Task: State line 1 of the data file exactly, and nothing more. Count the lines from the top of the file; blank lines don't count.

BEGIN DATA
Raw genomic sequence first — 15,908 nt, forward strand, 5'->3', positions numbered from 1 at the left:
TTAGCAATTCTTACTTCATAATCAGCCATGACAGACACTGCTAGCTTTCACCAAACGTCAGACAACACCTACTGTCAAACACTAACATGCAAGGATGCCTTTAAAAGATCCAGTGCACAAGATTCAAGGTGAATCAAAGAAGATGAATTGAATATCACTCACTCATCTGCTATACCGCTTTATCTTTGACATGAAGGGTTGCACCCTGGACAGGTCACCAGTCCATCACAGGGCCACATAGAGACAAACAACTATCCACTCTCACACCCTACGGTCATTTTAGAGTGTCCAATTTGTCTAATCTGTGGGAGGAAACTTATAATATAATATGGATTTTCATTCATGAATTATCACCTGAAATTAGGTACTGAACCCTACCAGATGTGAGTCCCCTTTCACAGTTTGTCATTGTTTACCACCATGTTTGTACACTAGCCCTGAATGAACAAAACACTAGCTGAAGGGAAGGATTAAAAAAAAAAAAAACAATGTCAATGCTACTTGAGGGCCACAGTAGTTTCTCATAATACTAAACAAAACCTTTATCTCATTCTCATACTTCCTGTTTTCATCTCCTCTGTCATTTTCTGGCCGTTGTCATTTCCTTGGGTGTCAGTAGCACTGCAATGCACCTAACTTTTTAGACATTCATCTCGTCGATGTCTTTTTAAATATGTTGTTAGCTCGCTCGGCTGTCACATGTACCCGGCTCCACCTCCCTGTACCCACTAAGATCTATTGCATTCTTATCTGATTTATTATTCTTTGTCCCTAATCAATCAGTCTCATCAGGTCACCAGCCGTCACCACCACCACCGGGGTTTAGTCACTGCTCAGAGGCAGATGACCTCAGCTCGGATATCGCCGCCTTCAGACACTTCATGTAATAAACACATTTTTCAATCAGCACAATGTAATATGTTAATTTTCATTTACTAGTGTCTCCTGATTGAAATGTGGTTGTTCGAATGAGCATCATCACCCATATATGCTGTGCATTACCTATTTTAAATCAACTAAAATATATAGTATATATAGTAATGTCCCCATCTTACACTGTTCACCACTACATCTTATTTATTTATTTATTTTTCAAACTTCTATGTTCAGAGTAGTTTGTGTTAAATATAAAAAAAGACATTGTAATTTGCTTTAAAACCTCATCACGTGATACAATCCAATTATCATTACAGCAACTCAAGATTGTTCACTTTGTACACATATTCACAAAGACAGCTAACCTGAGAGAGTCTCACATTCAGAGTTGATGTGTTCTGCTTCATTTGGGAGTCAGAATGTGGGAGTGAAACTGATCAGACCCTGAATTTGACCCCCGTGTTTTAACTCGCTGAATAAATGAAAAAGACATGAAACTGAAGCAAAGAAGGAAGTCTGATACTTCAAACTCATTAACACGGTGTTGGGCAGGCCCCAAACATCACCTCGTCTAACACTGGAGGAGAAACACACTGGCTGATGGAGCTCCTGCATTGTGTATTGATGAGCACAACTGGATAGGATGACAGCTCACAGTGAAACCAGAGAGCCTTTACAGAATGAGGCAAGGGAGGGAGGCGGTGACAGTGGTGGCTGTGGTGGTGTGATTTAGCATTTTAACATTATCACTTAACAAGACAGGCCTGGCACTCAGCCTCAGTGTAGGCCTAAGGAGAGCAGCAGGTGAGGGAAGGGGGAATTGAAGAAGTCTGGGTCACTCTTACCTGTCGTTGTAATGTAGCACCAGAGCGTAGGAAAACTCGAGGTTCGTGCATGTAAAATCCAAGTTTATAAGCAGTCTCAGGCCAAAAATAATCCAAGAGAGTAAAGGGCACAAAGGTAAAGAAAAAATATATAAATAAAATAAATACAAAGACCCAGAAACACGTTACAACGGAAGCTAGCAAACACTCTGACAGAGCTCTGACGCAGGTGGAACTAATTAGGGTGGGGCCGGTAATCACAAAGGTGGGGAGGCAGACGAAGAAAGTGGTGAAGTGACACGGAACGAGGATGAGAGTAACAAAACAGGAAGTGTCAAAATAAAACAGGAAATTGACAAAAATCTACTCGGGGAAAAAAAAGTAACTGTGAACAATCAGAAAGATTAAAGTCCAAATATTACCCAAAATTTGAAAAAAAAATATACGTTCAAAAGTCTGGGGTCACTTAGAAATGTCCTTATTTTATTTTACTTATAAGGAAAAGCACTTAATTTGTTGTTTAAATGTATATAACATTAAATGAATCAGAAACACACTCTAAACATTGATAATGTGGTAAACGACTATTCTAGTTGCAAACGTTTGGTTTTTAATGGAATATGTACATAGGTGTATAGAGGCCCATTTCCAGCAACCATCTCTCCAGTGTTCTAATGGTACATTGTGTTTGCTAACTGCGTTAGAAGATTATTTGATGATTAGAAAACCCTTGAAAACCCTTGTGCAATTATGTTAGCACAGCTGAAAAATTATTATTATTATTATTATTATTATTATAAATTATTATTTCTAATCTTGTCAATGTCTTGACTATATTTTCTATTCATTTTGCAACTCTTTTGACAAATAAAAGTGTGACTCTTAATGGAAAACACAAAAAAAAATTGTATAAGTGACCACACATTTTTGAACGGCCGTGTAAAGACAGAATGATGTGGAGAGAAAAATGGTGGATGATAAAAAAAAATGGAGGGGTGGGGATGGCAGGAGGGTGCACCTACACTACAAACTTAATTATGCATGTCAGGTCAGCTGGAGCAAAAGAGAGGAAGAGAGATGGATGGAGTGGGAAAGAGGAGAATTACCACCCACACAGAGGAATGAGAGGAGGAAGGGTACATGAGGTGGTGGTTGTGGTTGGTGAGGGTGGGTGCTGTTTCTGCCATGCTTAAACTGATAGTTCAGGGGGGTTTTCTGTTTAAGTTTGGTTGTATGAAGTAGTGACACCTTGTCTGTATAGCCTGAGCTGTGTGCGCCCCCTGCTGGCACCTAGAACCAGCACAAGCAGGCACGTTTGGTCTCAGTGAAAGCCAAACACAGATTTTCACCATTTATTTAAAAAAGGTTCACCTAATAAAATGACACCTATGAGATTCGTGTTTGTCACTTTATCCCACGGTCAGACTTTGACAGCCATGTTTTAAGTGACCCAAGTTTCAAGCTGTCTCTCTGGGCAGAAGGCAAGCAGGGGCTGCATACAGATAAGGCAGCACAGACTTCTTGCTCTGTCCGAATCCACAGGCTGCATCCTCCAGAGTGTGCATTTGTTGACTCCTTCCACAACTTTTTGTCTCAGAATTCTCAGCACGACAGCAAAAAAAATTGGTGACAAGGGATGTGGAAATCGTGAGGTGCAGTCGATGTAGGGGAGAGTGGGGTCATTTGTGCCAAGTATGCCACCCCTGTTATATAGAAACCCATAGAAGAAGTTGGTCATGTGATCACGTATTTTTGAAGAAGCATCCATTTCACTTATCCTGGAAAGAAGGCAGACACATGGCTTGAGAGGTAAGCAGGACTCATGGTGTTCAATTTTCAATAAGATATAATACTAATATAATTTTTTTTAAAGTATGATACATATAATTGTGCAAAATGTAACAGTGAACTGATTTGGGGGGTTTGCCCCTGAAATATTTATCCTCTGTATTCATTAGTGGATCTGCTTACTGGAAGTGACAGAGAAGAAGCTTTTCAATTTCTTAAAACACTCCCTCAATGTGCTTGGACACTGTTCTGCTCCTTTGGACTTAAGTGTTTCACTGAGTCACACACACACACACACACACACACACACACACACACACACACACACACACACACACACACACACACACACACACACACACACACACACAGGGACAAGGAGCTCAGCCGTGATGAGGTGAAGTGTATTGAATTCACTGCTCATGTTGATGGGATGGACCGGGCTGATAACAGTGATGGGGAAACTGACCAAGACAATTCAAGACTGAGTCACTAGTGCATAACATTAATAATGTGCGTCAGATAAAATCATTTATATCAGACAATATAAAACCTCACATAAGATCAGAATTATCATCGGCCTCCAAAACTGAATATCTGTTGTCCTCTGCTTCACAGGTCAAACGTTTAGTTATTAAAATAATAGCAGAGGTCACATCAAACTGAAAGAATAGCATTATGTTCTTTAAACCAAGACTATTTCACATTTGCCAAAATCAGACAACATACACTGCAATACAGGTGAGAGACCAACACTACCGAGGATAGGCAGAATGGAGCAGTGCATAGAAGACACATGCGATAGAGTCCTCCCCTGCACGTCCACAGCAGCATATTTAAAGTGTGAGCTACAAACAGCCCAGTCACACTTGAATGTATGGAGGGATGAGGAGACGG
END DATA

Raw genomic sequence first — 15,908 nt, forward strand, 5'->3', positions numbered from 1 at the left: